To take a real-world example from my code, I often use a model format called Glest G3D which is a keyframe-based animation format. I have two shaders; one will draw a single frame, the other will interpolate two frames. In my G3D.mesh.draw function I see if the program has a tween uniform; if so, I set vertex1 and normal1 attributes and the tween uniform. I always set vertex0 and normal1 attributes. So one shader gets two frames to interpolate between, and the other just gets one frame, and the standardisation of uniform and attribute names is the contract between my custom shaders and my utility mesh drawing code.

  • \$\begingroup\$ Can you explain how? Every shader has possibly different uniforms/attribs. So different code has to run for different shaders (as shown above). Shaders are not like attaching different textures to the same model! \$\endgroup\$
    – fakhir
    Commented Jul 4, 2013 at 6:17
  • 1
    \$\begingroup\$ The cost of doing business. Either you write your shaders to use a common set of parameters (which is how ubershaders became popular) or you set more parameters when you change. The speed difference is not huge unless you change a LOT, in which case you need to optimize why you are changing a lot and not the parameters thing =) \$\endgroup\$ Commented Jul 4, 2013 at 16:58
  • \$\begingroup\$ Just a side thing I've been curious about for a while. Is there any overhead to glGetAttribLocation? If there was I guess you could always cache the locations CPU-side, but just wondering. \$\endgroup\$ Commented Jul 4, 2013 at 22:43
  • \$\begingroup\$ @LewisWakeford I do keep a cache. I have not profiled if its necessary. I am in a webGL world, and the cost in openGL is most likely much cheaper anyway. \$\endgroup\$
    – Will
    Commented Jul 4, 2013 at 23:03

Are you worried about runtime overhead of switching shaders or are you worried about redundant code? Don't worry about the first one until you need to. Avoid premature optimization.

If you are worried about the second, put the code for each shader program attachment in a separate function so you can choose which to call at runtime. If there are many overlapping uniforms, group the common set uniform calls into one function.

You might also find this page helpful: https://stackoverflow.com/questions/7235929/glsl-problem-multiple-shaders-in-one-program

  • 1
    \$\begingroup\$ Too often, this premature optimization is not bad, but a sign of: "can I do things better, design my architecture to be more flexible and robust straight from the start so that I don't return and refactor a truckload of logic".. let the people worry so that they're aware at least - switching shaders is a problem if considered within a big, serious engine.. \$\endgroup\$
    – teodron
    Commented Jul 4, 2013 at 15:48

A bit late, but if I understood correctly, you're worried about making your render code general without having to worry about which shader the object being draw has currently, right?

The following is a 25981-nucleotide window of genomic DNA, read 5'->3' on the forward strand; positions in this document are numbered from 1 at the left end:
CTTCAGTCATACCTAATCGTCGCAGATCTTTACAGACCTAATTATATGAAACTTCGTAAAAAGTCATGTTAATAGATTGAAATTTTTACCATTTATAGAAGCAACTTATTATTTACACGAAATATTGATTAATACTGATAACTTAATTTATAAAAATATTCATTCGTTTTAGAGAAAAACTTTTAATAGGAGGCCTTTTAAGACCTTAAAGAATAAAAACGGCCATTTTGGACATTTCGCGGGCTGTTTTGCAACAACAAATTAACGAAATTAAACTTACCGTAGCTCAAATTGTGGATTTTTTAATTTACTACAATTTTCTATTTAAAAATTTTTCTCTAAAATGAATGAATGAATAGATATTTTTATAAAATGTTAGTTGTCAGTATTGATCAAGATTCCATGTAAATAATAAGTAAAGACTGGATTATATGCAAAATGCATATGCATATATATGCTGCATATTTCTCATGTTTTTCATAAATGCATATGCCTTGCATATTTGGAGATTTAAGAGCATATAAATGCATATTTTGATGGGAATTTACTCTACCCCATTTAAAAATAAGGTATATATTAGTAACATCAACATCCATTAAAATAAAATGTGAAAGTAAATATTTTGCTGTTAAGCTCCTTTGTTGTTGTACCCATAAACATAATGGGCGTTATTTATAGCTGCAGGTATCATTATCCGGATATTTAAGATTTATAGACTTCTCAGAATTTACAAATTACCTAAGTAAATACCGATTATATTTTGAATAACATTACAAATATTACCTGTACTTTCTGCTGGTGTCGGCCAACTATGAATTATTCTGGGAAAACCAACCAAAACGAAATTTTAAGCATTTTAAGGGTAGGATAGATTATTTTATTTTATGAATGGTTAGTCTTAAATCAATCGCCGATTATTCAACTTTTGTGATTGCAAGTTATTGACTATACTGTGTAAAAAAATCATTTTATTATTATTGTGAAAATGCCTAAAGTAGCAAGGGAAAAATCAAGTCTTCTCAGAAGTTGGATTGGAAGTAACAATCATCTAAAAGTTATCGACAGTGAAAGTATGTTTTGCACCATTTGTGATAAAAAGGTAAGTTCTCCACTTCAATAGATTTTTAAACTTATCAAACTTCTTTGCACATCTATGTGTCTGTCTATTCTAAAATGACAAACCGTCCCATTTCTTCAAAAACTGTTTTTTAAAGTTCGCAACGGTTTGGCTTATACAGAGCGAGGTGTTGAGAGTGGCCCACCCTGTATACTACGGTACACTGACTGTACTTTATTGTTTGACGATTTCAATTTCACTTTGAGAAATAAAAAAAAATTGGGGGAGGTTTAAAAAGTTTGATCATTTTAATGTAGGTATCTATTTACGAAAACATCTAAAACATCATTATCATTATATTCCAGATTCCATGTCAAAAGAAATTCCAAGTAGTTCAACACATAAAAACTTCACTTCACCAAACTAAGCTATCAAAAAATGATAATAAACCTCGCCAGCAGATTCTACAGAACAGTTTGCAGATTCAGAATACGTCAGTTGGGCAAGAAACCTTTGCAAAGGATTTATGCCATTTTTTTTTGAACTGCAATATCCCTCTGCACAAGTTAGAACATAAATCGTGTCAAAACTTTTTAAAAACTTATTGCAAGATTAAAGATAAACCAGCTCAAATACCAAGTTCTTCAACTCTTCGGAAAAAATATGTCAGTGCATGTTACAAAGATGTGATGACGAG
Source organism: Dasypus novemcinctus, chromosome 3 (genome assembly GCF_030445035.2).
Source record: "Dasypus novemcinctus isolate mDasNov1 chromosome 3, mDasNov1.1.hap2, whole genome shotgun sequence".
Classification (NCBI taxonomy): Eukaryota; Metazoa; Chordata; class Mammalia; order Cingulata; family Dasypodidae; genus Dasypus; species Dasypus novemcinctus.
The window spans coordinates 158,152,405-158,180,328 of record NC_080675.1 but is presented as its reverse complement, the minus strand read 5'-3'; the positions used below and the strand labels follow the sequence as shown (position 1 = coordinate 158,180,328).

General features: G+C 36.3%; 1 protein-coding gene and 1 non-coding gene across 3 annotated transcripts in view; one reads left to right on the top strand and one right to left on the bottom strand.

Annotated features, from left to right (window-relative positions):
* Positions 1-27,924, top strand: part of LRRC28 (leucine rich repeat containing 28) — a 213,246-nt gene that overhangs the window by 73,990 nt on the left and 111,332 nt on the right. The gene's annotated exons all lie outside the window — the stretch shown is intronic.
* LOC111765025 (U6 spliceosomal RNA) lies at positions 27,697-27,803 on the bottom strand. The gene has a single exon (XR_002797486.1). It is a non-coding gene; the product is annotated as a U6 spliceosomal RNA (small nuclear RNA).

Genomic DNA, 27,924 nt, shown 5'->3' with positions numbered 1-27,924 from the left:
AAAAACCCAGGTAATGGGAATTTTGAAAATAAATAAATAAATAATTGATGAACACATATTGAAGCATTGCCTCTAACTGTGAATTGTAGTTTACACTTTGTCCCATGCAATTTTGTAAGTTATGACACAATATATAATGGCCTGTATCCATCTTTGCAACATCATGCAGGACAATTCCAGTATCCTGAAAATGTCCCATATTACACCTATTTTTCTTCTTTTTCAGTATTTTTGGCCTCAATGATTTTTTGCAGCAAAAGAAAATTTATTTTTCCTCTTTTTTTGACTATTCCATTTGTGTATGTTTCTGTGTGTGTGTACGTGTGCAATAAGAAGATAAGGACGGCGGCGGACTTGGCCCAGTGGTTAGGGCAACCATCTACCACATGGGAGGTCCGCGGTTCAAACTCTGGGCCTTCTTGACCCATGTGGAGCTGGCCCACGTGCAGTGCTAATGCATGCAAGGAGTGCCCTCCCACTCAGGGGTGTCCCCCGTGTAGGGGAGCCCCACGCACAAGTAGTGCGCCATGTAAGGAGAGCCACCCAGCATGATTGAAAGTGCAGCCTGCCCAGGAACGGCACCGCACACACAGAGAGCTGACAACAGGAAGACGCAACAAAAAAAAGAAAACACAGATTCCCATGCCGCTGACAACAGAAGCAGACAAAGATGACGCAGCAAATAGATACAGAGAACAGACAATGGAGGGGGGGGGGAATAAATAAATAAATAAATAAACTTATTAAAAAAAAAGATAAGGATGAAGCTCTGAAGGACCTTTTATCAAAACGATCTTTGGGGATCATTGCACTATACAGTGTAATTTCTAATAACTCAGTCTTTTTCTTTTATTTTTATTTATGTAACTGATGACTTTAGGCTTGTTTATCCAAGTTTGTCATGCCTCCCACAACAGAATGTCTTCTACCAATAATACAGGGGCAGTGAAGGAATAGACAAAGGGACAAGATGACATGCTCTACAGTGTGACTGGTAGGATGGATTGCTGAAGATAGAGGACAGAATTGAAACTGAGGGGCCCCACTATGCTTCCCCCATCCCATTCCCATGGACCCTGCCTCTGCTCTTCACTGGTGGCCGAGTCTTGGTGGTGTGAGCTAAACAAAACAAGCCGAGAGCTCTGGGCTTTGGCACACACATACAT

I think you could implement the idea of materials and shaders in your renderable objects, and make it related to the shader somehow. Then it's a matter of enforcing that such variables EXIST for that given material-shader combination.

The code would be something like this:

void RendererGLES20::render(Model * model)
    //This model HAS a specific shader, or if you're playing with effects
    //then each effect also has a specific shader

    for(unsigned int i = 0; i < model.Effects.count; i++)
        //Activate it as well            

    //generic renderable code for all models
    //here you'll bind your vertexes, normals, uvs, everything else all models share        

Note: This is NOT OPTIMAL! Just get the idea.

And in Material.ActivateMaterial(Shader* shader), something like:

void Material::ActivateMaterial(Shader* shader)
    //Here you know the shader, know the material, and can get your variables correctly
    glUniformMatrix4fv(paramLocation, 1, GL_TRUE, &paramValue[0][0]);
    //Other variables

For effects:

void Effect::ActivateEffect(Shader* shader)
    glUniform3fv(0, 1, &thisEffectAlphaValue);

    //for better control, you could
    glUniform3fv(shader->AlphaLocation, 1, &alphaValue);

    //and for even better
    shader->SendParameter("locationName", &alphaValue); //alphaValue being a vec3 and this being a overloaded SendParameter for various types

    //With this last one you could also keep track of which shader failed to get the location of a variable and save the error somewhere with your Shader class

So by the time you call glDrawElements(), all your variables were sent accordingly.

In my case, my effects have a specific shader each, and I just attach them to objects. Objects will keep rendering themselves since they all do the same thing: receive a MVP matrix, vec3 position, normal, etc, and output a vec4 color in the fragment shader.

For the optimal part, the best way would be to sort objects by shader before rendering. Switching shaders is a big performance issue, so if you can, you should sort objects by shader, then it's effects, and then draw.